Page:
Baseball season ended



difficult child had their second round playoff's the other day. Played against the undefeated team. This other team has beaten other teams like 25 - 0. difficult child asked me if I thought they would lose. I just told him he had a great year, and pointed out all the good things he had going this year. Did tell him that the other team is very good.

Ok. They play 7 innings. Pitchers can only pitch 3 innings.
Our first pitcher struck out the first nine batters for his three innings.
difficult child's team was winning 3 - 0 bottom of the 6th. Other team scored 4 runs that inning. Top of the 7th(last inning) difficult child's team ties it. Bottom of the 7th. difficult child's team loses.
It was exciting. But also embarrassing, as difficult child cannot handle losing. There is this big crowd routing for his team. Other baseball team routing for them... and difficult child is in the outfield bad mouthing his team. Everything he said was negative. I had to walk over to the fence and tell him to keep his comments to himself and get his head in the game. (he did do good)

husband told me that while difficult child was at practice prior to the game, husband was watching an earlier game. Another parent asked if his son was playing, and he told him he played the later game. The other parent asked who his son was. When husband told him this other man said, "Oh, the animated one". husband said, "well, that's a nice way of putting it". This is a parent from another team that we don't even know. Yet Everyone knows difficult child. They all know his actions. Very sad that he has this reputation, yet does nothing to change it. He promises before every game he won't act like a jerk. But does so anyway.

difficult child had atleast one hit in every game but 4 this year. Most of them doubles. Had many RBI's. Hit the fence 3 times, bounced one over once. Caught many fly balls on the run. Threw out many players. (has an accurate strong arm) He was voted (by his teammates) as an All Star. They won a mini tournament. He had so much to be happy for, but always seems to act so terrible when they fall behind, or make an error or lose. Just SO embarrassing.

Fall league begins the first week in August and runs through October. Major league size field. He was told by someone if he wants to hit it out of the infield he will have to start lifting weights. (he is not a big kid) So...I expect he will be acting up, whining, throwing his helmet and bat around.

How can you teach them to accept it, be thankful he gets to play.
What can you say to get it into their head that hey just need to be happy they are able to play???


Well-Known Member
Oh boy I sure understand.

First of all, we are in the middle of our playoffs. It's double elimination so we won Monday night, lost Tuesday night, won a double header yesterday and we play again tonight. If we win tonight we are in the championship on Saturday. Last year our team won the championship.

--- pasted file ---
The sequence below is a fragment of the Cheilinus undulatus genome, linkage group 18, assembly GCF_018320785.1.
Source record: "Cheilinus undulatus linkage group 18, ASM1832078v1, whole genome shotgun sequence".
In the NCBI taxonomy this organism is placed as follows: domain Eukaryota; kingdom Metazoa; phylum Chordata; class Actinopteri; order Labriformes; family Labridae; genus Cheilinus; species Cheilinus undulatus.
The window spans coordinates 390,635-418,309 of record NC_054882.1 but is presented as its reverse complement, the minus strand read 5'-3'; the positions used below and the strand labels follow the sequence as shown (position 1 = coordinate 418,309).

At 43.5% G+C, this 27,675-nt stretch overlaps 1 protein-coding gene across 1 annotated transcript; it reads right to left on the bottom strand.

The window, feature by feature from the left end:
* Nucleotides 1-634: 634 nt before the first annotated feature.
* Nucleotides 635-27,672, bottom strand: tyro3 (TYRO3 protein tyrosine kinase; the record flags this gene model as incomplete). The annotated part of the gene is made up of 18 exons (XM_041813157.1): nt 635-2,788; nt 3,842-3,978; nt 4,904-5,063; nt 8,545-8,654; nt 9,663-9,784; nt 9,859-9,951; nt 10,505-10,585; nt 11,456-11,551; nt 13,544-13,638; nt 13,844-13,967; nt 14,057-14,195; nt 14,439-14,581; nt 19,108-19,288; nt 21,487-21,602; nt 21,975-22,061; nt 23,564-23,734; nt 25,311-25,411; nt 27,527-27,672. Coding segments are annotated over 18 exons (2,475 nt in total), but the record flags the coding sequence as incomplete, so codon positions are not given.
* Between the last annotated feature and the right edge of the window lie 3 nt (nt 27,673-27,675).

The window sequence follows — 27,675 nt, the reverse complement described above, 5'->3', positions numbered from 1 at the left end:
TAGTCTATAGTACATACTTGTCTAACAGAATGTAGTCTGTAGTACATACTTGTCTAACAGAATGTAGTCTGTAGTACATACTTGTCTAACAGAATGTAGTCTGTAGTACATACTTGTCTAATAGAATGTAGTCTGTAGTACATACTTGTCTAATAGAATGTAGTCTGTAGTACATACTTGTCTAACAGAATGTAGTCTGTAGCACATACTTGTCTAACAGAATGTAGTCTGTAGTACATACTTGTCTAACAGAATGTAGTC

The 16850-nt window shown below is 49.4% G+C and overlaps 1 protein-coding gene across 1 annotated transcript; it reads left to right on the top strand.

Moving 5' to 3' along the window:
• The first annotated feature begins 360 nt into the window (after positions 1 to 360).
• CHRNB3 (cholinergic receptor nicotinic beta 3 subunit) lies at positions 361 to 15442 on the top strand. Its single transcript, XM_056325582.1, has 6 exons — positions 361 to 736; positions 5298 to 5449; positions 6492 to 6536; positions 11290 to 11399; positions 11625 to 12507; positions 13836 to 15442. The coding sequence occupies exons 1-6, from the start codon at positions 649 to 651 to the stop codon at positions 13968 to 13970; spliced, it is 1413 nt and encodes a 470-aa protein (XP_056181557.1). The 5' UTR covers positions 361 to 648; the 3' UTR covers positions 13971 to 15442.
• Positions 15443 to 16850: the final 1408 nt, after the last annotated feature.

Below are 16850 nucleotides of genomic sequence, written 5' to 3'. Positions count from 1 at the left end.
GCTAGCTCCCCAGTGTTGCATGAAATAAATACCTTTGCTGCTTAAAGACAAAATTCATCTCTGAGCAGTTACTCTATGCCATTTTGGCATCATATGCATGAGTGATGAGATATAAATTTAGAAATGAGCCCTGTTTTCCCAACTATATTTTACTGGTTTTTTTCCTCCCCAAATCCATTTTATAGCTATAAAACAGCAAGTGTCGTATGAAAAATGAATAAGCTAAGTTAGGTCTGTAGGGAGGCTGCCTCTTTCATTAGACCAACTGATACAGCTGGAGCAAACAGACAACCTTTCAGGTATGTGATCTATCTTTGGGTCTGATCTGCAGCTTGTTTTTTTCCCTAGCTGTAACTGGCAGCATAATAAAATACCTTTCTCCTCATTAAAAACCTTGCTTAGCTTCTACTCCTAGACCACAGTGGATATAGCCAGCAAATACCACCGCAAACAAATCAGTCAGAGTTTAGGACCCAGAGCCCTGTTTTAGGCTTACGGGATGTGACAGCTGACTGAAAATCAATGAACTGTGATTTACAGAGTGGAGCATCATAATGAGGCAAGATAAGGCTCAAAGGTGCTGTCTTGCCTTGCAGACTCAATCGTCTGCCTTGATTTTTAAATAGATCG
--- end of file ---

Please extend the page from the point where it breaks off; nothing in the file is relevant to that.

I have found that maturity and peer pressure corrects a lot of this behavior. We continued to talk to difficult child about her behavior on the field and comments other parents were making. We heard our share of animated comments. Finally my husband decided to manage the team and has done so for the past three years. That way he can monitor difficult child better and make sure he somewhat controlled what went on.

I wouldn't go back to this age for anything in the world. If you can keep your difficult child involved in sports hopefully he will learn how to behave. I know it doesn't look that way now and we use to cringe at some of our difficult child's antics. But they do grow up and somehow they finally see what reaction they are getting and if they want to fit in they have to change that behavior.

Congratulations on a good season.


This could work to your benefit!

tell him he might need to EAT to get BIG AND STRONG if he wants to hit one out of the park. yHe'll put on a little weight, you'd be killing two birds with one stone.

As far as him throwing a fit when the team loses, I firmly believe that he means it with all his heart when he promises he won't do it. I don't think he can stop himself. It's automatic, it's a reaction, and once it starts, it is hard to stop. Perhaps Nancy is right, as he gets older, if his peers start giving him grief for acting this way, (peers' opinions matter SO much more to teens than their parents' opinions), maybe he will be able to stop himself.

Good luck, and congrats to him for going as far as he did.


I didn't get to see him play for two years due to second shift. I think I had more fun than anyone. I lost my voice on Tuesday's game. Going right down to the very last inning.
I missed out on everything he did working second shift. There is one boy on his team whose parents never came to a single game. Dropped him off and picked him up. That boy had few hits, but when he did hit it - it was a big one. Like he hit one over the fence and had nobody there to see it. I think that is so sad.